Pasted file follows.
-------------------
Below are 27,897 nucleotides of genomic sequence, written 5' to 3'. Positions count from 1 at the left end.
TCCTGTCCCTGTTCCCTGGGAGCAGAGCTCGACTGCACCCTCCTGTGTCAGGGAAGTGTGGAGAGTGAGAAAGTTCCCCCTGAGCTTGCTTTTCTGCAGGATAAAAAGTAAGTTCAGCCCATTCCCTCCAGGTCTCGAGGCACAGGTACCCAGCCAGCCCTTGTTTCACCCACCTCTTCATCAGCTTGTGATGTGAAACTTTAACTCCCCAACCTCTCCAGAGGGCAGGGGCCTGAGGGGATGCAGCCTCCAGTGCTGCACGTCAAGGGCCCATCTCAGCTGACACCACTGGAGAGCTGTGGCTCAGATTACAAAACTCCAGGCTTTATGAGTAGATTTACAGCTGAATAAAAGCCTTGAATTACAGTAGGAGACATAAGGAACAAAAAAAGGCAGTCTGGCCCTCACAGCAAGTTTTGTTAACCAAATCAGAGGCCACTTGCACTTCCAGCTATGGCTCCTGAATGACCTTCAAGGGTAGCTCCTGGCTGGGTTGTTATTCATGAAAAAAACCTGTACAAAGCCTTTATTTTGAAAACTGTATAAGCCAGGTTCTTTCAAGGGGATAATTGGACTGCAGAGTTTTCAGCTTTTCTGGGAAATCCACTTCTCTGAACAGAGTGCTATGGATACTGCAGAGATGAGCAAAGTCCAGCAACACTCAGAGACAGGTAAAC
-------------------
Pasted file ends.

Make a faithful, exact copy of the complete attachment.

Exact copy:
Below are 27,897 nucleotides of genomic sequence, written 5' to 3'. Positions count from 1 at the left end.
TCCTGTCCCTGTTCCCTGGGAGCAGAGCTCGACTGCACCCTCCTGTGTCAGGGAAGTGTGGAGAGTGAGAAAGTTCCCCCTGAGCTTGCTTTTCTGCAGGATAAAAAGTAAGTTCAGCCCATTCCCTCCAGGTCTCGAGGCACAGGTACCCAGCCAGCCCTTGTTTCACCCACCTCTTCATCAGCTTGTGATGTGAAACTTTAACTCCCCAACCTCTCCAGAGGGCAGGGGCCTGAGGGGATGCAGCCTCCAGTGCTGCACGTCAAGGGCCCATCTCAGCTGACACCACTGGAGAGCTGTGGCTCAGATTACAAAACTCCAGGCTTTATGAGTAGATTTACAGCTGAATAAAAGCCTTGAATTACAGTAGGAGACATAAGGAACAAAAAAAGGCAGTCTGGCCCTCACAGCAAGTTTTGTTAACCAAATCAGAGGCCACTTGCACTTCCAGCTATGGCTCCTGAATGACCTTCAAGGGTAGCTCCTGGCTGGGTTGTTATTCATGAAAAAAACCTGTACAAAGCCTTTATTTTGAAAACTGTATAAGCCAGGTTCTTTCAAGGGGATAATTGGACTGCAGAGTTTTCAGCTTTTCTGGGAAATCCACTTCTCTGAACAGAGTGCTATGGATACTGCAGAGATGAGCAAAGTCCAGCAACACTCAGAGACAGGTAAAC